SUMMIT COUNTY, Ohio — Ronald Skupinski recalled driving conditions on Route 8 northbound going from perfect to a whiteout "in nanoseconds."
Skupinski, of Chagrin Falls, was heading home from a shopping trip when the blinding, treacherous weather zeroed in on Hudson just before 3 p.m. Tuesday.
He stopped after a truck in front of him stopped, but other drivers behind Skupinski did not.
"I could hear collisions behind me, cars spinning in my rear-view mirror and I knew it was a matter of time before I was impacted," he told News 5.
Skupinski said a Nissan went partially underneath his Chevy Trailblazer. A second car also hit his back end and three more vehicles side-swiped his driver's side.
"I was actually worried that the car might explode. I had just filled the tank with the gas."
Skupinski found himself in the middle of a chain reaction crash that involved between 90 to 100 cars, according to Hudson police. The highway was closed for four hours.
Hudson police the pileup started about six minutes after police were called after a single car spun out.
A spokesperson for the city said about 25 people were transported to two hospitals, but the injuries were not life-threatening.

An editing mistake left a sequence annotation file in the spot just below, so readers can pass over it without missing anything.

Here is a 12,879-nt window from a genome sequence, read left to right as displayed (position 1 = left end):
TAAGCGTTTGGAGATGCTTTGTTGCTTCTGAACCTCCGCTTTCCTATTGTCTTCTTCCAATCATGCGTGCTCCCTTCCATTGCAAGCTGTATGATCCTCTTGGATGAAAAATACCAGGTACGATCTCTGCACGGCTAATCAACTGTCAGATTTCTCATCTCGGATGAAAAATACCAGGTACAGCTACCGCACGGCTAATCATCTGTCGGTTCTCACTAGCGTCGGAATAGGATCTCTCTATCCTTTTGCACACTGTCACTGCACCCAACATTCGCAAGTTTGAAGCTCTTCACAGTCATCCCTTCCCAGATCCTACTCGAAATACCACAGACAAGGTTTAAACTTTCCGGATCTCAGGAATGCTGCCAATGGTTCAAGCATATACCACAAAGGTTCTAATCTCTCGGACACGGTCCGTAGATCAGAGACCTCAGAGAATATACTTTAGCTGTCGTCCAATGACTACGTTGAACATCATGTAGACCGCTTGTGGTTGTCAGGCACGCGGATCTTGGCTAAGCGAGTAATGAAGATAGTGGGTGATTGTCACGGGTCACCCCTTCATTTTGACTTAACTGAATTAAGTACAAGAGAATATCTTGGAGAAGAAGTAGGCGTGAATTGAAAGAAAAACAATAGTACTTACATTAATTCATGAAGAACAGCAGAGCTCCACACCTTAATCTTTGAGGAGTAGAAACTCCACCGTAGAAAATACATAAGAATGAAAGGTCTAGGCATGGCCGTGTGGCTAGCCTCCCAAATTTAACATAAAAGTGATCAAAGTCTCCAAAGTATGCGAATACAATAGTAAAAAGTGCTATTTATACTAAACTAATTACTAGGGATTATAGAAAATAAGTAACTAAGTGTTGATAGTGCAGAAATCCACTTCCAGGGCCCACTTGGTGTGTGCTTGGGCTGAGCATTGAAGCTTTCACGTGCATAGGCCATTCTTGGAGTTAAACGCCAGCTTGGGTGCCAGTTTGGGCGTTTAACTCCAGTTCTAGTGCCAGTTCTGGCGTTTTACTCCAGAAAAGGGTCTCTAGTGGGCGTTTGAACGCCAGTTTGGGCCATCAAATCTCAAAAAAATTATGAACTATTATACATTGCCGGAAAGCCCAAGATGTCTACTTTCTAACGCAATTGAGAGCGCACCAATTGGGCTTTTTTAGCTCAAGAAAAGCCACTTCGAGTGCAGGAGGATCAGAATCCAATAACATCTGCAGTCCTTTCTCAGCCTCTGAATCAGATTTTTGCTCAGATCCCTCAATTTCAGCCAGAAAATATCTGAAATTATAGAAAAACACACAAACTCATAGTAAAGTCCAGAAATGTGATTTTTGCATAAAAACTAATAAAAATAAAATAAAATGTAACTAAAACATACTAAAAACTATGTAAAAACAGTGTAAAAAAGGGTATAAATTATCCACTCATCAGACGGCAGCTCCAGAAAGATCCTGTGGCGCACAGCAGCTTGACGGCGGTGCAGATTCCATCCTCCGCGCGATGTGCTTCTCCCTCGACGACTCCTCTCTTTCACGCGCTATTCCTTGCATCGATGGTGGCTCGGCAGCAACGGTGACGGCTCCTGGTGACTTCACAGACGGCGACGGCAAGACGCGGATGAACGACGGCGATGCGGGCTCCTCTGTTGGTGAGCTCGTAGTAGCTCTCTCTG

Hudson received mutual aid from Valley, Macedonia, Twinsburg, Stow, Northfield Village, Cuyahoga Falls, Streetsboro, Richfield, Aurora, Brecksville and Kent.
About 60 of the vehicles were towed, 41 of them ended up at Interstate Towing in Twinsburg.
Jay Turgo, the company's vice president, estimated 80 percent of the cars will be totaled.
Josh Deluco, of Munro Falls, showed up at the tow yard to retrieve personal belongings from his 2017 BMV. The car's front end was crushed when Deluco slid into a car in front of him.
"It was like something out of a movie. I mean, just real quick it started to become like a whiteout, and you could just see red lights filling in the snow in front of you and the road was like an ice skating rink," Deluco said.
Deluco lost power in his car and waited inside of it approximately two hours before he was taken away with other accident victims on a school bus.
Skupinski and Deluco are both dealing with their insurance companies, getting rental cars and counting their blessings.
"It happened so quickly. You don't have time to be scared. It's after. You're in a little bit of shock." Skupinski said.
"There are worst things," Deluco said. "I'm okay. The car is replaceable and that's life sometimes."